▲This photo of William B. and Catherine Hover Miller's
grave marker, located in Hartington City Cemetery, Hartington Nebraska is courtesy of Bill Ramsey.  Taken Nov. 24 2006

Back to William B. Miller Family Page
William""Bill" Ramsey sent me a copy of William Benjamin Miller's obituary .  His copy was so poor that both of us had to struggle to read it..  Bill did the greater share of the transcription so I just reformatted all his work with few changes.  It was really helpful  I am trying to obtain a copy of the original but until I receive that, this will do very well.  A hand written note on the copy said this obit was first printed on December 1, 1927.

This obituary gives many dates and locations which help place W. B. and his family into chronological order.  Also it confirms relatives names and and doubly confirms a family story about W.B. accompanying a wagon train carrying the first printing press to Denver in the 1850s.  Before the obituary was found, this was just part of an oral history passed on to children and grandchildren and even great grandchildren from William to Jesse E., and to Leslie H., etc, etc.   Its always nice when family "legends" can be confirmed.

W. B. MILLER, 90






          W. B. Miller, well known Cedar county pioneer, died in the home of his son Jess in Gross, S. Dak., Saturday morning from a stroke resulting from a fall.  Mr. Miller, who was 90 years old, was unusually active, had a   particularly strong constitution, and altho he realized he was older than many of his friends, he had no thot of death.

      Mr. Miller was born in Butler county, Penn. on July 25, 1837.  When he was 19 years old he moved to Wisconsin and on December 19, 1858 he was married to Miss Catherine Ann Hover at Green county Wisconsin.    1860 he moved to Buchanan county, Iowa and in 1883 to Lyon county, Iowa.  In 1885, Mr. and Mrs. Miller moved to Cedar county where he bot the farm owned by “Father” Martin, Episcopalian minister in Hartington, which he still owned at the time of his death.  Mrs. Miller died in 1913 and abut 3˝ years ago Mr. Miller went to Gross to live with his son.

      Mr. Miller crossed the plains with Major Russell and Major Woddell in 1859, going from St. Joseph in Missouri thru to Denver.  There were 24 covered wagons in the train, with eight yoke of oxen for each team, and the passengers walked.   The plains were black with hordes of buffalo and the sky line was dotted with smoke from many an Indian camp. Many times during the trip, members of the train were in danger of Indian attacks.  In this train was the first printing press taken to Denver.  Mr. Miller remained in Denver for 18 months before making the return trip.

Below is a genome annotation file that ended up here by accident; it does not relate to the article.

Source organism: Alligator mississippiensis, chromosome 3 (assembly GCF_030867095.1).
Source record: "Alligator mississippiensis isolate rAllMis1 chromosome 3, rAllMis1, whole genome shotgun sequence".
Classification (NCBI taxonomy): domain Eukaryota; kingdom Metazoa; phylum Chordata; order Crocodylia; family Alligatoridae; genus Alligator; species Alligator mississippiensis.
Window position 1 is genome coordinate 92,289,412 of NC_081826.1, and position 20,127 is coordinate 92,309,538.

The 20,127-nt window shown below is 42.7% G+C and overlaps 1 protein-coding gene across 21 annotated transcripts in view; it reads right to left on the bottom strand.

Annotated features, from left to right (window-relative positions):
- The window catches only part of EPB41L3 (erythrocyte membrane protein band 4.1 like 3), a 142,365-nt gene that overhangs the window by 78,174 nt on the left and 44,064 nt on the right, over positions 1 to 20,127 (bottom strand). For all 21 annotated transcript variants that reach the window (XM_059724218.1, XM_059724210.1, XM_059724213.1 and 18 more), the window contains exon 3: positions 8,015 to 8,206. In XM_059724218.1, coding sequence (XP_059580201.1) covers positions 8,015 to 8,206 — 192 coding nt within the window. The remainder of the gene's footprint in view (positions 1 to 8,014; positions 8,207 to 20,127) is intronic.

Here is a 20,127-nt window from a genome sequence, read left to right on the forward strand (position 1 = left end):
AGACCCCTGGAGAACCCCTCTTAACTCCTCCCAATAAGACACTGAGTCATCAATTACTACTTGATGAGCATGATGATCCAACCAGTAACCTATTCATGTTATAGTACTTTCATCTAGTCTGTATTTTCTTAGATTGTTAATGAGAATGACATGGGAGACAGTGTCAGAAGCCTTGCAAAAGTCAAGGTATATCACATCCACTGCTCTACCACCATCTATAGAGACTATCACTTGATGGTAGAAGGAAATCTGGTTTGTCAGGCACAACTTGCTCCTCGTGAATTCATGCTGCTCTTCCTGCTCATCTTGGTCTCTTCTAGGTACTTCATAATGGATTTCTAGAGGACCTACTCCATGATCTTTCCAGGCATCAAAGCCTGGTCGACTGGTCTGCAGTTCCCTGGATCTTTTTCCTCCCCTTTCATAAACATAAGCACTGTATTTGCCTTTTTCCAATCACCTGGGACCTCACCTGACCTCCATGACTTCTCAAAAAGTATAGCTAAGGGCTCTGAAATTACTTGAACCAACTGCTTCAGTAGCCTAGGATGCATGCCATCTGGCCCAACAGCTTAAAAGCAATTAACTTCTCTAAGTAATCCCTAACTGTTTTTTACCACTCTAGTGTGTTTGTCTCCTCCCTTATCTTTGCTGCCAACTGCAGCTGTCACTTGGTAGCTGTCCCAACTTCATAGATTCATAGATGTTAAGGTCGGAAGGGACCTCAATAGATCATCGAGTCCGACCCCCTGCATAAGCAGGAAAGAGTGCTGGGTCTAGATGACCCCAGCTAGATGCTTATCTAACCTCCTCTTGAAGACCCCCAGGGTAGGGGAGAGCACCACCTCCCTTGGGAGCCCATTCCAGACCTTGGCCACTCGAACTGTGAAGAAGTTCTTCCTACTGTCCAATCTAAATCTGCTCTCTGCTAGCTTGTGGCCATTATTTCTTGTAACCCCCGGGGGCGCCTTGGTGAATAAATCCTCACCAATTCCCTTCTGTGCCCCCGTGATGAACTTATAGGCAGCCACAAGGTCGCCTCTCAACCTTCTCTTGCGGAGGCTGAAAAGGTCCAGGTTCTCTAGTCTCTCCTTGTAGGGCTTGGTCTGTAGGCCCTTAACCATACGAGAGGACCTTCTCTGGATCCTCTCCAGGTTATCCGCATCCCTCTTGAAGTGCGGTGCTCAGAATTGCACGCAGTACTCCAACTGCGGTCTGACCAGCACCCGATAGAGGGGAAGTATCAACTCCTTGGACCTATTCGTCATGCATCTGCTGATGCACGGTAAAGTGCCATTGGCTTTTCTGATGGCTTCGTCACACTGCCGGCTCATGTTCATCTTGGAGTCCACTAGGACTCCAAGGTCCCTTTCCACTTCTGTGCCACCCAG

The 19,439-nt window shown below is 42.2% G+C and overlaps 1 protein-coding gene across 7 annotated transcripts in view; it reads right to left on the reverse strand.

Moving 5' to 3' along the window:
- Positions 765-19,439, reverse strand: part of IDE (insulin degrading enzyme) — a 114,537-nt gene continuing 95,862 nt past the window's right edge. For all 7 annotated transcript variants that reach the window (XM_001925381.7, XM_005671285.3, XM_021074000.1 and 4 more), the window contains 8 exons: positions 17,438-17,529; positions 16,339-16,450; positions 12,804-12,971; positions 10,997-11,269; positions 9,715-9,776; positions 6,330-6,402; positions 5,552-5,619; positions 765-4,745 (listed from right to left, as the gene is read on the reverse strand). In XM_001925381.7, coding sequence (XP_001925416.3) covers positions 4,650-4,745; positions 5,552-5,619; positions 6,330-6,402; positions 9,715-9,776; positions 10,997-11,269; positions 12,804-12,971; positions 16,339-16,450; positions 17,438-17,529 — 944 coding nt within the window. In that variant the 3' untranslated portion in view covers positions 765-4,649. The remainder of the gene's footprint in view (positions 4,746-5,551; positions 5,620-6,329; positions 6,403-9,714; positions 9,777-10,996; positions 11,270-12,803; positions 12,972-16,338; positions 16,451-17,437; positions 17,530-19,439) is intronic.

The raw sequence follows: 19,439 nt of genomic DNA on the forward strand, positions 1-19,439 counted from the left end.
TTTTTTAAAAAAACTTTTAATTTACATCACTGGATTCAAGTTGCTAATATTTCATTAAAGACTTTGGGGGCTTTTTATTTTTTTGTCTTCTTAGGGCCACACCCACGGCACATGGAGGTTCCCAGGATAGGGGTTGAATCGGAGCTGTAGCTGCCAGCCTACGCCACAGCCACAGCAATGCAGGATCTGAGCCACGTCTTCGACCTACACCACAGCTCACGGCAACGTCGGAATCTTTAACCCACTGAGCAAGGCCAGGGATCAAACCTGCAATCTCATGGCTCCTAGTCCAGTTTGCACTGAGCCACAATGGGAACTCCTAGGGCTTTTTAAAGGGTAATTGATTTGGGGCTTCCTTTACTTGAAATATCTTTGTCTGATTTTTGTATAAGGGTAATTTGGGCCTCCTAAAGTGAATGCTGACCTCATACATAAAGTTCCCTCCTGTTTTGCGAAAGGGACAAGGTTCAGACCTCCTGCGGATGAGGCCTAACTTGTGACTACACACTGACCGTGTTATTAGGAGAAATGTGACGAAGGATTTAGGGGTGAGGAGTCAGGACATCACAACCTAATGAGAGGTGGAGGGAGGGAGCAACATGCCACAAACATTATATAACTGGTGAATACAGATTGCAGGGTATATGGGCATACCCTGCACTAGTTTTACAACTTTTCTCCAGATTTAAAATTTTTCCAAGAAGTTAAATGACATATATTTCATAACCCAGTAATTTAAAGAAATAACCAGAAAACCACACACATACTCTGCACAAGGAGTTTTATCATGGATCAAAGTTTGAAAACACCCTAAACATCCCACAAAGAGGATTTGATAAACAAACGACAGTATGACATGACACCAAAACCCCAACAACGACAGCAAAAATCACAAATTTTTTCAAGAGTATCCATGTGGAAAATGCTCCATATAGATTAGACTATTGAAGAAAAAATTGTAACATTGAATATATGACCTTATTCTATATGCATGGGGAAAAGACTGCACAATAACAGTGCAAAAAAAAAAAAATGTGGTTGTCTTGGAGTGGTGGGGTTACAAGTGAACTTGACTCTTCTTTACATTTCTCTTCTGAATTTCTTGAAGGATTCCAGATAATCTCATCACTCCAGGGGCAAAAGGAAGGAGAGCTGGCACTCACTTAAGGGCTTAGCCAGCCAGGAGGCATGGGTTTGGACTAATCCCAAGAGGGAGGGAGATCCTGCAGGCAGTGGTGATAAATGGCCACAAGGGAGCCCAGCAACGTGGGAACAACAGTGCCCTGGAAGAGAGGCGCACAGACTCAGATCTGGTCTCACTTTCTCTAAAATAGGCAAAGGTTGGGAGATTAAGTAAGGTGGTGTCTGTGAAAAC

Mr. Miller is survived by 7 children, 36 grandchildren, and 25 great grandchildren.   The sons are Jess at Gross, South Dakota, W. E. at Wynot, Bert at Clearwater, A.C. and L.A. of Hartington and the daughters are Mrs. A. Combellic of Kennewick. Washington, Mrs. B. M. Benson of Deer Park at Washington. Three sisters; Mrs. M. J. Grubbs, 88, of Bonesteel S.D., Mrs. Lucy Levanduske of Cripple Creek, Colorado, and Mrs. H.F. Burtt of Allegheny City Penn. and two brothers, John of Red Wing, Minnesota and James of Itasca, Wisconsin, also survive Mr. Miller.  His mother died at the age of 89 and his father at the age of 87.

     Funeral Services were held in the Congregational Church of Hartington Monday, Rev. Louis Heib officiating, and the burial was made at the Hartington cemetery.  

     Mr. and Mrs. Roy Farr of Newport, Leslie Miller of Wessington Springs, and Mrs. J. H. Minnear here at attend the funeral.


Dan Miller, who is W.B. Miller's great grandson, sent his information concerning the "printing press transfer to Denver" to me on 15 Feb 2010.

"My name is Daniel Everette MIller, and I live in Yankton, SD, just 29 miles from my brother Hyle (Miller) in Hartington.
My great-grandfather was W.B. Miller, who is buried in Hartington, NE. One of the stories passed down in our family is how he transported a printing press to Denver, CO. Perhaps the first printing press to get there. He would relate to my brother Hyle how they had to cut down trees and lash them to the wagon wheels in order to float the wagons across the rivers. After Denver, he came to Cedar County, NE and homesteaded. My brother Hyle visited this homestead many times when he was a boy."